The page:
Teagasc leads Irish bio-economy research
The EU is rapidly moving to replace the petro-chemical technologies that have created unprecedented historical wealth and prosperity with new, sustainable bio-technologies that utilise renewable resources, according to Teagasc.
It says that the European bio-economy employs some 21.5 million people and presents an annual market worth over €2 trillion, with significant potential for further growth.
Further, Teagasc says that EU Member States supplement food production with sustainable technologies for production of biofuels, bio-fertilisers, bio-chemicals and bio-plastics.
This development is designed to mitigate the resultant environmental issues caused by dumping billions of tonnes of petro-chemical emissions into the atmosphere, as well as social issues that will arise as finite supplies of mineral resources are depleted. Development of these new technologies opens up new, lucrative markets that are only just beginning to be exploited.
Ireland has many natural resources that can be leveraged to sustainably produce new forms of bio-products and engineer new process technologies; however, it is only beginning to use these resources to tap new bio-economic opportunities, Teagasc says.
It goes on to say that the economic value of Ireland’s current bio-products are at the lower end of the value spectrum (e.g. commodity food products and bio-energy) and development of much more lucrative bio-chemicals or bio-materials outputs has not yet been prioritised. Other potential opportunities may be underexploited (e.g. the marine sector) or overlooked altogether (e.g. resource recovery and redeployment). In this rapidly changing environment is Ireland in danger of losing out in the growing bio-economy?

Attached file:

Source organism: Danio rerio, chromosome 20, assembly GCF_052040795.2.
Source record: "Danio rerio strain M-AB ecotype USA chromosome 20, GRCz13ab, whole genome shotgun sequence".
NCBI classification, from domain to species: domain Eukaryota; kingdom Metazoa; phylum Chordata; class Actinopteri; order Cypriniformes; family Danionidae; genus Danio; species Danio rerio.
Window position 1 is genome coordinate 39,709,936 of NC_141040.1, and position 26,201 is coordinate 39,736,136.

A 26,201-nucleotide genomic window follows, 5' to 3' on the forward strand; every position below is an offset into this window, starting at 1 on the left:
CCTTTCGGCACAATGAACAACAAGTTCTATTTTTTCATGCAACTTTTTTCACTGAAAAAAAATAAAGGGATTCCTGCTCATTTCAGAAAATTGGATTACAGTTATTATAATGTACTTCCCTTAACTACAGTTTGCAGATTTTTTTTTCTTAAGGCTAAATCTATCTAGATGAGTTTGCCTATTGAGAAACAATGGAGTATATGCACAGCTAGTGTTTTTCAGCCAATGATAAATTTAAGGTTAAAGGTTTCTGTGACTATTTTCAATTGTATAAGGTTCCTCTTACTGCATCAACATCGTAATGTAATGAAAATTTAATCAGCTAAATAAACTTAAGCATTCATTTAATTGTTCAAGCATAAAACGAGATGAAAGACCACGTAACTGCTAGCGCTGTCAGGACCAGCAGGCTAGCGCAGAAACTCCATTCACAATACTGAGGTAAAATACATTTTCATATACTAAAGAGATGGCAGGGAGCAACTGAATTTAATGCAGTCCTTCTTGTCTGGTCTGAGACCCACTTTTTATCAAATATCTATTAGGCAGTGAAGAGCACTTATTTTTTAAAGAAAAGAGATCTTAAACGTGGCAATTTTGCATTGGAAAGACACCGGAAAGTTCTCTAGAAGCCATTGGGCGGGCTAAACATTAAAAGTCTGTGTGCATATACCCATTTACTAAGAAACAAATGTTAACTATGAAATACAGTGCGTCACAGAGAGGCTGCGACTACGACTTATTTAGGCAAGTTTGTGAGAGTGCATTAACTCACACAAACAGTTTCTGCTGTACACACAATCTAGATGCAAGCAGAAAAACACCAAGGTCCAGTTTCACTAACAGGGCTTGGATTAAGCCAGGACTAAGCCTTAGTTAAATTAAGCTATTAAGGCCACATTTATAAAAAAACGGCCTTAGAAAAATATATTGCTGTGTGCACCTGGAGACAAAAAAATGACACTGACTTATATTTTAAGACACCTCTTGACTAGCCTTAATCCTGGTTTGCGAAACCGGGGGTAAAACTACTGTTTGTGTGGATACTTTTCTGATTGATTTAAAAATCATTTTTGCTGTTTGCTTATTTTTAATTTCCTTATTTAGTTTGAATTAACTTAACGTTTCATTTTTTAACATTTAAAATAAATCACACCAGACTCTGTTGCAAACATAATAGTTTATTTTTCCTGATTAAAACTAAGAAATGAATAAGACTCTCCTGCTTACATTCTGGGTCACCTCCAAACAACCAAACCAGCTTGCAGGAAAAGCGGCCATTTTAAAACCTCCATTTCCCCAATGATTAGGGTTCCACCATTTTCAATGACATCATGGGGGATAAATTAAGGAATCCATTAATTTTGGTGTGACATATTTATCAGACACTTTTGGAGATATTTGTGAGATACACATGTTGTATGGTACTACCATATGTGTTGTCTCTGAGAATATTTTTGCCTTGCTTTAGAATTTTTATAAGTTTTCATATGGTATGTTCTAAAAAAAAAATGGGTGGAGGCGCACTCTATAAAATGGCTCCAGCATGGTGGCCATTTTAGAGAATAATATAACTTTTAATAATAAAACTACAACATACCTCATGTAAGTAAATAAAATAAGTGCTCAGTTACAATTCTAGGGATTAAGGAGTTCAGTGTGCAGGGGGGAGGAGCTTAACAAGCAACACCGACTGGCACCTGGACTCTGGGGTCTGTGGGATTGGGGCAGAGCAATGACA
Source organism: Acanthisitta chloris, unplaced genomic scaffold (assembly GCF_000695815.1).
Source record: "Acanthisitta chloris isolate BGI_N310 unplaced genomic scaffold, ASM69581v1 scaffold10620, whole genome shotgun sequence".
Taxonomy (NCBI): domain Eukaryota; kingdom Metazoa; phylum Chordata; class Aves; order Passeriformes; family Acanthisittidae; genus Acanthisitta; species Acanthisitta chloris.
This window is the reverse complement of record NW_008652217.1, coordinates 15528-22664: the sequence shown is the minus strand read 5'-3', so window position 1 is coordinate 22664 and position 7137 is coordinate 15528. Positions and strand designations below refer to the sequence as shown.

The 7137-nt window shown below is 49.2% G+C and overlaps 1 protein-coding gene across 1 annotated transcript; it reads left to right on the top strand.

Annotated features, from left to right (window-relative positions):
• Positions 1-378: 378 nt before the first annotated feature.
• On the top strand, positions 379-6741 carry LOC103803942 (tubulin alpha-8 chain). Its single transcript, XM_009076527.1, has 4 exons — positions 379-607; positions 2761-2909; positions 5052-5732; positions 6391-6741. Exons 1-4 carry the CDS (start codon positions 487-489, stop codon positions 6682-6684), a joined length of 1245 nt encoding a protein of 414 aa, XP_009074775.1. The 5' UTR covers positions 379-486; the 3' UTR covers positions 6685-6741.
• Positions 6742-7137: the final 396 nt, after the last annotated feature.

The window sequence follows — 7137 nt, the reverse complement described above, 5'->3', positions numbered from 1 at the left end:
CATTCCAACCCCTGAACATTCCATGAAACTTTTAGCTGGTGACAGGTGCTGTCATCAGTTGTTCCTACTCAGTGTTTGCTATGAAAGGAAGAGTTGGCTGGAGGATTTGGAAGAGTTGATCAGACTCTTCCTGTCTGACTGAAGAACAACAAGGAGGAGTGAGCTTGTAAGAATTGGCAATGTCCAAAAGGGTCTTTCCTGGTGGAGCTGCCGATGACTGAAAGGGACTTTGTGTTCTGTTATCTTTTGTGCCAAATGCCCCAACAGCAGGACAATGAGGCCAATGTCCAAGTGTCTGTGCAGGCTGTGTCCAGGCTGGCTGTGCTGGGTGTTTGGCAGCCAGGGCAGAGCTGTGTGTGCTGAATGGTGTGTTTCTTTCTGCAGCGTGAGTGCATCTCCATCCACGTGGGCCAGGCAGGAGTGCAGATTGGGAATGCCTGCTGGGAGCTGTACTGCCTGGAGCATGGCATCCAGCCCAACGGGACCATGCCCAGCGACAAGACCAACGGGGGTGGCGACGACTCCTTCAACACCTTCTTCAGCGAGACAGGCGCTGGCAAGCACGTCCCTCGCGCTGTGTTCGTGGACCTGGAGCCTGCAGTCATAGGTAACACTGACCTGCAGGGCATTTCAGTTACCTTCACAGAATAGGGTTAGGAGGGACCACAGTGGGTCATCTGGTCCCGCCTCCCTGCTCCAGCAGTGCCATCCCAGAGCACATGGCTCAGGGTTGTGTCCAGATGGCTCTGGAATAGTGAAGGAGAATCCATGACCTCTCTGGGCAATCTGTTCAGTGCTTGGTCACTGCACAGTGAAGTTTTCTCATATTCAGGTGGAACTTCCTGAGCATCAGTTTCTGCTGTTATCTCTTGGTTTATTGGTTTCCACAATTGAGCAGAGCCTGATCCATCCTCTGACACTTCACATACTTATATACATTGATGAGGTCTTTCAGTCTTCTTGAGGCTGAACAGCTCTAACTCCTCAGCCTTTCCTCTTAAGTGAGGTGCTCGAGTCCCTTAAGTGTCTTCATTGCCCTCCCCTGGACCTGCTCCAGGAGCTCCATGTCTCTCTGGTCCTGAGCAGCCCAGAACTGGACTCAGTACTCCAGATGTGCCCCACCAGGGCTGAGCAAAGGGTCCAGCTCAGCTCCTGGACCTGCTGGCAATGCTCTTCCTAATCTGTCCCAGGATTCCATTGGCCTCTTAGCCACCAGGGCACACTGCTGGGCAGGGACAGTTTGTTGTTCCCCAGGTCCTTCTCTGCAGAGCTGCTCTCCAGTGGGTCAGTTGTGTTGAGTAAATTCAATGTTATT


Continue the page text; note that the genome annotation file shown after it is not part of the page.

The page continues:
A multi-disciplinary research team, led by Teagasc, and including the Technology Centre for Biorefining and Bioenergy (TCBB) at NUI Galway, Crop Science & Biosystems Engineering at UCD and the Environmental Sustainability & Health Institute at Dublin Institute of Technology, has been funded by a 2014 DAFM/Stimulus research grant to address how Ireland can capitalise on these new developments.
Over a two-year period starting in December 2014, this team will undertake research to assess Ireland’s natural resources and core strengths, and match these to global market opportunities.
It will then systematically identify up to eight commercial opportunities that could be viably deployed by Irish-based producers and companies in the short-term, and make recommendations on the development frameworks that could be introduced to underpin commercial exploitation of these opportunities. Such frameworks will relate to R&D programmes, policies, regulatory measures, market supports, funding mechanisms and other initiatives.
The project co-ordinator Dr Maeve Henchion of Teagasc says Teagasc is very pleased that DAFM awarded €300,000 for this project, which will actively seek participation from the stakeholders that are needed to successfully develop Ireland’s bio-economy.